A fresh voice on leadership and a senior leader at one of the world’s largest communications networks, Elise Mitchell author of Leading Through the Turn reveals why success comes by focusing on the journey, not just the destination.

May you live in interesting times. I’ve never been sure if that’s a blessing or a curse. But the year we’ve just had certainly fits the description.

What a year – 2016 brought so much unexpected change: Brexit, Trump, the refugee crisis, Istanbul, Zika, Rio, David Bowie, Wells Fargo, Harambe. On top of that, it was also the hottest year on record.

While it’s not always welcome, change is something leaders should be very good at managing. Leading through change is a critical capability that requires a strategic mind, strong business acumen, adaptability, composure and guts.

The question is how prepared are we to lead effectively in these changing times?

No matter how much/little change management expertise you have, you must continue expanding your capabilities in this critical area. The amount and type of change in the world is only speeding up, thanks to technology, social and political upheaval, and shifting demographics. We must push ourselves to stay one step ahead of change. Only then will we be prepared to step in — and step up — to lead in the most interesting times.

Looking through the turn

Riding a motorcycle has taught me so much about being nimble and adaptive to change. One of the most critical lessons I learned years ago as a beginning rider is how to “look through the turn,” which works like this: As you approach a turn, you must look where you want to go rather than focusing on all the potential hazards within the turn itself. The difficulty comes in keeping your eyes focused on where you want to end up while using your instincts and experience to adjust within the turn while using your instincts and experience to adjust within the turn — all at a moment’s notice.

I’d like to share three lessons from my book, Leading Through the Turn, which was inspired by this fundamental principle of motorcycling. These lessons have helped me learn how to lead more effectively through change. I hope they will help you, too.

1. Expect the unexpected – This seems so obvious, and yet we seldom do it. When we’re in the middle of a project, we’re focused on what’s in front of us or on the plans we’re making for the future. We’re thinking about the destination and how to get there. Then the road shifts beneath our wheels. We need to get better at anticipating change and being prepared to respond when it happens – especially in how we help our team and business evolve.

This takes effort – and time. Work with your team to regularly ask “what if” questions that help you spot potential change sooner rather than later. What if our customers’ needs fundamentally change and they no longer want what we offer? What if there is a change in their top leadership that directly impacts us? What if a new technology disrupts the way we or they are doing business? By asking the right questions and looking ahead more frequently, we’ll become better at expecting the unexpected.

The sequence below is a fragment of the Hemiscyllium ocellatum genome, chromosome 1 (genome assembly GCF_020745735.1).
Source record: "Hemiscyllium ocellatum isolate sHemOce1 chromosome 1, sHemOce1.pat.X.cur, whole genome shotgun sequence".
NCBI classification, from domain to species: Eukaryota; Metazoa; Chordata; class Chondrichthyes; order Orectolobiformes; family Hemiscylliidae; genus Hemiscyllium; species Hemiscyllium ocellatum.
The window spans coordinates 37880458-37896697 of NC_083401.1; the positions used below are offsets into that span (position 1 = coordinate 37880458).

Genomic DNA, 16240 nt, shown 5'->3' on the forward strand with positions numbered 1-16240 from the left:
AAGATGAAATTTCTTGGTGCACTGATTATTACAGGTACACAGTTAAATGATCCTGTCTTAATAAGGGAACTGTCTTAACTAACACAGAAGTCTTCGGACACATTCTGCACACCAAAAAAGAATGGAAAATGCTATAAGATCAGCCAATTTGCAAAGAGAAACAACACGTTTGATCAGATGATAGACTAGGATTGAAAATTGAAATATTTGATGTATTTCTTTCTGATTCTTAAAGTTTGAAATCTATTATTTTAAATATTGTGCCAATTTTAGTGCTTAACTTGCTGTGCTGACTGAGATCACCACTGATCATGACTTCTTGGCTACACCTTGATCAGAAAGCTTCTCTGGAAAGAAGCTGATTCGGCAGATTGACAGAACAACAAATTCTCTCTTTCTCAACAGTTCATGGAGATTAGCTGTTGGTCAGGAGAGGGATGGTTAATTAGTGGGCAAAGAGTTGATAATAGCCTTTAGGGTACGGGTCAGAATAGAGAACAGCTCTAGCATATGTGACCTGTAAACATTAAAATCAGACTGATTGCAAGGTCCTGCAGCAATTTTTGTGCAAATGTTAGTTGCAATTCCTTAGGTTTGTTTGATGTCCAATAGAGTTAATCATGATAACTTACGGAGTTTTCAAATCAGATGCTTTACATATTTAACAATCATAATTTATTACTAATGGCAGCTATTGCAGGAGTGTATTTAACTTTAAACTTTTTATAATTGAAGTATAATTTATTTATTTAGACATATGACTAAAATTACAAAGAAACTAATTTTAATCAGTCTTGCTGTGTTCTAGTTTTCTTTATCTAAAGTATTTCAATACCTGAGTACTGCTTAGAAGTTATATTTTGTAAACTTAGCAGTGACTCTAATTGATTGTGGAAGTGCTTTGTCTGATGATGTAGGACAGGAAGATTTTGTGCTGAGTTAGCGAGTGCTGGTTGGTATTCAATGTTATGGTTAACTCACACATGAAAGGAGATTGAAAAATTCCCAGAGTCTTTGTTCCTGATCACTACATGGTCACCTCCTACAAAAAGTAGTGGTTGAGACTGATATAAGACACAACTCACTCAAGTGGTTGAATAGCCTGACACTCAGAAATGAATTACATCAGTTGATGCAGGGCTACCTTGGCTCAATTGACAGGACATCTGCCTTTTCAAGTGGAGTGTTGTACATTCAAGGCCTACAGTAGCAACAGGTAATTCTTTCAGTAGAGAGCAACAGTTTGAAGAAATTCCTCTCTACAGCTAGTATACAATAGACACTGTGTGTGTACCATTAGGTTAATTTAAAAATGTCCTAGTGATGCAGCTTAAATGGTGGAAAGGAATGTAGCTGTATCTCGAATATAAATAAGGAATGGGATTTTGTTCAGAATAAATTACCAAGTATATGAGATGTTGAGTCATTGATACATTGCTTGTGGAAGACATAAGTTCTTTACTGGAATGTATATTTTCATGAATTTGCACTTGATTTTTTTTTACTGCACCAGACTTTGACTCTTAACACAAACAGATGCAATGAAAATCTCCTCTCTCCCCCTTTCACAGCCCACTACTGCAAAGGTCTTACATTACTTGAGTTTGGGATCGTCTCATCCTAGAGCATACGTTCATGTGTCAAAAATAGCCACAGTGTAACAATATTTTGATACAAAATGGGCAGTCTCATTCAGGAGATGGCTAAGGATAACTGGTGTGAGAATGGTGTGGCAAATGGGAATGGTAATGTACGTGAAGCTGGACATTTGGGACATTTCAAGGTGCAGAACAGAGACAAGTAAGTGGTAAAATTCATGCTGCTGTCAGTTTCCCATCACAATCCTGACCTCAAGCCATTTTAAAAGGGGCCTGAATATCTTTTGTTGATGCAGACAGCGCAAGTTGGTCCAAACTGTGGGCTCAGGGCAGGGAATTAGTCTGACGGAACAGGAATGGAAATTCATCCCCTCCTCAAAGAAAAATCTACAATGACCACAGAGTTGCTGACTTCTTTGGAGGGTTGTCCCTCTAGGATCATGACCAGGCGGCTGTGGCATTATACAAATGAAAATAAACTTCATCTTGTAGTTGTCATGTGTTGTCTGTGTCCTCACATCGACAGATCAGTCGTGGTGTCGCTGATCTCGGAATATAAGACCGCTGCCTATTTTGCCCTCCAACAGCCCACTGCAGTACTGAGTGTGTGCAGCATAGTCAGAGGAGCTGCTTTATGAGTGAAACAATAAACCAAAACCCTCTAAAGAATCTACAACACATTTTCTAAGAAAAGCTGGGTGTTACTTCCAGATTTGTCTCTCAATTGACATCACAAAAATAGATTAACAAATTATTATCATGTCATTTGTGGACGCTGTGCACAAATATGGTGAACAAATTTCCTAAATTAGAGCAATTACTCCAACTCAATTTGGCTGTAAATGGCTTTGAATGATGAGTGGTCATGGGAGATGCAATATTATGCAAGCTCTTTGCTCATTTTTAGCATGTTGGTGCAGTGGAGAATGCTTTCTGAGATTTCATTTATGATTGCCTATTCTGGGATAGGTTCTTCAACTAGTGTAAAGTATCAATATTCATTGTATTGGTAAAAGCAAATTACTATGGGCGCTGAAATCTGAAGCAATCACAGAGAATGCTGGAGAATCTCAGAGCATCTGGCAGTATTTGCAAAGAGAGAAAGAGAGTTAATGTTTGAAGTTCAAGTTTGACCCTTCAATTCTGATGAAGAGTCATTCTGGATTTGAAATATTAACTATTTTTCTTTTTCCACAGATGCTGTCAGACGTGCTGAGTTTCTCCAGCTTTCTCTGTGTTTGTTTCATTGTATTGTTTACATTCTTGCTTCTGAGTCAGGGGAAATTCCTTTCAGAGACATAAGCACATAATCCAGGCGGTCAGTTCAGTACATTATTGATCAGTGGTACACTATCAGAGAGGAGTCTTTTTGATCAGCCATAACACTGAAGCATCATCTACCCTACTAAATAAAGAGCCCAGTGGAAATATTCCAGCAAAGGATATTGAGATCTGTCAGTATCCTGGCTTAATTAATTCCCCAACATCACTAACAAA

2. Create a “culture of try” – To deal with change, you must be an agile leader, on the one hand staying very close to what is happening around you with your employees and clients; on the other hand stepping back to see the bigger picture.

But as a leader, it’s your job to think about what’s possible, not what is. That means empowering your team to come up with new solutions and not be afraid to try new things.

You must create “a culture of try.” Trust me, your team and your customers want you to try new things. Employees are empowered by a “let’s do it” mentality. And customers want to know you can take them places they’ve never been and can’t get to on their own.

Leaders need to create a greenhouse environment that encourages teams to try new things and see what works without fear of punishment or embarrassment if it fails. Ultimately, you want a culture that’s not afraid to fail—it’s afraid not to try. This is part attitude, of course, but it’s also part practice. You must set the tone by being a role model for taking smart risk and inspiring your people to try new things.

3. Enjoy the ride – When we ride, my husband and I will occasionally pull our motorcycles over, put the kickstand down and just drink in how beautiful it is. This always makes the journey more enjoyable and memorable.

No matter what changes come your way, you need to have a journey mindset, willing to deal with uncertainty, staying fully present in the moment and enjoying the ride along the way. When you do, you have a much better chance of setting aside your frustrations and fears, and channeling your efforts towards finding solutions.

This also goes for how you live and lead on a daily basis. How often are you pausing to celebrate success at work? Saying thank you to others? Letting those in your personal life know how much you value them?

Take a good look around and appreciate where you are right now. You must make time to live in the moment, because it will be gone before you know it. Embracing the journey is key to enjoying the ride.

Whether it’s challenge or change, we have much to look forward to in 2017. I hope to lead at my best this year – how about you? Let’s help each other.

Read more from Elise Mitchell on her website elisemitchell.com and find her on Twitter @elisemitch.